Wednesday, April 09, 2008


I went to get a haircut the other day. There are actually quite a few expat run joints in town but, as I have previously noted, I prefer to buy local so I decided to drive around until I found a place that was run by Timorese. My local in Jakarta was a place down the road from my house which had these beat up old barber chairs and charged Rp. 7000 (less than a dollar) so my goal for the day was to find an equivalent in Dili.

A likely contender was the place across the road from the Australian embassy. From the outside the building looks pretty run down, I figured there was no way it was run by an expat. I'd forgotten how to say hair, and I don't think I ever knew how to say cut in Tetum so I mumbled something in Indonesian and sat down. Turns out I was suckered by the old bait-and-switch and had my hair cut by a Filipino trannie instead of the Timorese barber I was after. It's surprising how long Tagalog can sound like Tetum when you're still a beginner... The Filipino English accent is unmistakable though...

Not only that, but it turns out koke hudi aren't called koke hudi at all but something else that I can't remember the name of... Kaka something? Anyway, I'd told a few people about my new discovery and they smiled politely and changed the subject. After two or three days they started to go soft and mouldy and I complained of this to my cleaner.

"Yeah, I know. I wondered why you bought them... We never eat those things..."

Oh well...

Hey America, take the hint!

I was down at the market today and tried to get rid of my stash of loose change that has been piling up since we arrived in Dili in December. I count out a dollar using a selection of Timorese coins (Timor Leste uses the US dollar as its currency, but they mint their own coins to avoid having to ship heavy coins in from overseas) and head off to buy my rice, secure in the knowledge that someone else will be lugging around all of that deadweight.

I pick the kind of rice I want and hand over my pile of coins. "Oh these are no good, we don't use these anymore" says the old lady pointing a finger at my pile of 1 centavo pieces.

So, America, if a country with a GNI per capita of under a thousand dollars can get rid of the penny, then you guys are way behind...

Wednesday, April 02, 2008

Koke hudi

One of the pleasures of moving to a new country is trying all the wacky new fruits they have on offer. Here's my latest discovery: koke hudi.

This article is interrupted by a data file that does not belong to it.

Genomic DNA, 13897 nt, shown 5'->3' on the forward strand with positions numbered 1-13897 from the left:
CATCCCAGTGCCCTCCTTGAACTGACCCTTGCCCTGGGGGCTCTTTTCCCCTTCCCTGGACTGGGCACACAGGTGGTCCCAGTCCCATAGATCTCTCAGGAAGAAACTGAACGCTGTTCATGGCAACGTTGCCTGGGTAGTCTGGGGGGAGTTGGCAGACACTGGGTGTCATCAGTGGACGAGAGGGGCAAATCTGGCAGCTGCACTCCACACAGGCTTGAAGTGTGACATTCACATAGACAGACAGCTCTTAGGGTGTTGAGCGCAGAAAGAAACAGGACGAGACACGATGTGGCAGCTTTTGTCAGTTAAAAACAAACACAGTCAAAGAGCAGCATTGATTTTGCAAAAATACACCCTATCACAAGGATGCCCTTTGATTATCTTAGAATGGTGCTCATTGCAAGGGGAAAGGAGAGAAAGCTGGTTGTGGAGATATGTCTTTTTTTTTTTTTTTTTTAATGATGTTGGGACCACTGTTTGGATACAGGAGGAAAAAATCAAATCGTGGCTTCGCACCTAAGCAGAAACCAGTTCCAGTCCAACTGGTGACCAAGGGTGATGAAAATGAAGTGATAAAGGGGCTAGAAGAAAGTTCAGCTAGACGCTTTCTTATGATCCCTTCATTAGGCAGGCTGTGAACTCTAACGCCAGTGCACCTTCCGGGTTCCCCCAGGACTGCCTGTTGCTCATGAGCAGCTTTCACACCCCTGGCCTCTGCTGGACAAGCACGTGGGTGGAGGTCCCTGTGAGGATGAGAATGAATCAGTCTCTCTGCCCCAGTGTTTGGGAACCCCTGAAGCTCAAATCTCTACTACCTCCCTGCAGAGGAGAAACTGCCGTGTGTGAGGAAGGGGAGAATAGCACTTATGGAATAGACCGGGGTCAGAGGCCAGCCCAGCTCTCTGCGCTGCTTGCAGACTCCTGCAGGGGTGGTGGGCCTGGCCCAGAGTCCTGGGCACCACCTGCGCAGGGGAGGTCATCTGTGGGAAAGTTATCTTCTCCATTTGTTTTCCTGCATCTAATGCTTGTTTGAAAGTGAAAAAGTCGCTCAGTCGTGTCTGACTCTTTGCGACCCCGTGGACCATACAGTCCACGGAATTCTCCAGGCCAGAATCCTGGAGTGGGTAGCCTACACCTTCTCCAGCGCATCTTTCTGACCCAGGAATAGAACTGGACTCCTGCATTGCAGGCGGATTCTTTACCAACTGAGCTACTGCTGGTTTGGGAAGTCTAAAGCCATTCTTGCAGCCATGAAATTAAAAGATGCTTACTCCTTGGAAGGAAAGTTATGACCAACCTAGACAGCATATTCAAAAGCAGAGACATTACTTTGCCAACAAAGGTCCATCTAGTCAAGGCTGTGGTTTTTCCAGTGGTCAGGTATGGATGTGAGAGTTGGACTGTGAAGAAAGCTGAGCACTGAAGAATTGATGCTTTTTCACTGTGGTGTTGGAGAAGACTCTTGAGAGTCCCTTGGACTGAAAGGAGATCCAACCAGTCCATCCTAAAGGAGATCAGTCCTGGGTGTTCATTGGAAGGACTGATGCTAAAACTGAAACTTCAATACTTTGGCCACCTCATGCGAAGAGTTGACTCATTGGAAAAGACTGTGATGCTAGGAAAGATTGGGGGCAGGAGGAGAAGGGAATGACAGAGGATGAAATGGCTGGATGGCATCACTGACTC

Hudi means banana but, unless you live in Timor where the bananas are actually red, they bear little resemblance to your everyday banana. I have no idea what koke means... From the outside they look like large kidney beans, or perhaps small red fejoias, but on the inside they've got these big, black, hard seeds covered in modest amounts of slightly tart, sweet flesh. The fruits they most resemble to me are custard apples, or perhaps small passion fruit with inedible seeds. More tart than a custard apple or an Asian passion fruit (with the yellow skin and grey flesh), sweeter than an Australian passion fruit (with the purple skin and yellow flesh).

I've been reading a lot of Jared Diamond recently and I can't really say I wonder why these things haven't spread beyond the borders of Timor... They're tasty, sure, but getting the flesh from the seeds takes some real labial gymnastics and there's really not that much of it. Over the last hour I've eaten about five of them and all I have to show for my efforts are some tired lips and probably about 4 cubic centimetres of koke hudi flesh. If I were a hunter gatherer in Timor thousands of years ago, I probably wouldn't waste my time on these.

I've been trying to think of better ways to use up my stash. Custard apples suffer from a similar problem (though the amount of flesh coating your average custard apple seed is substantially larger than you get off a koke hudi), and they manage to make juice out of those. Does anyone know how they separate the flesh from the seeds to make custard apple juice? Wikipedia tells me that custard apple seeds are poisonous (as are many fruit seeds) so I'm not quite ready to throw a bunch of them seeds and all into the blender...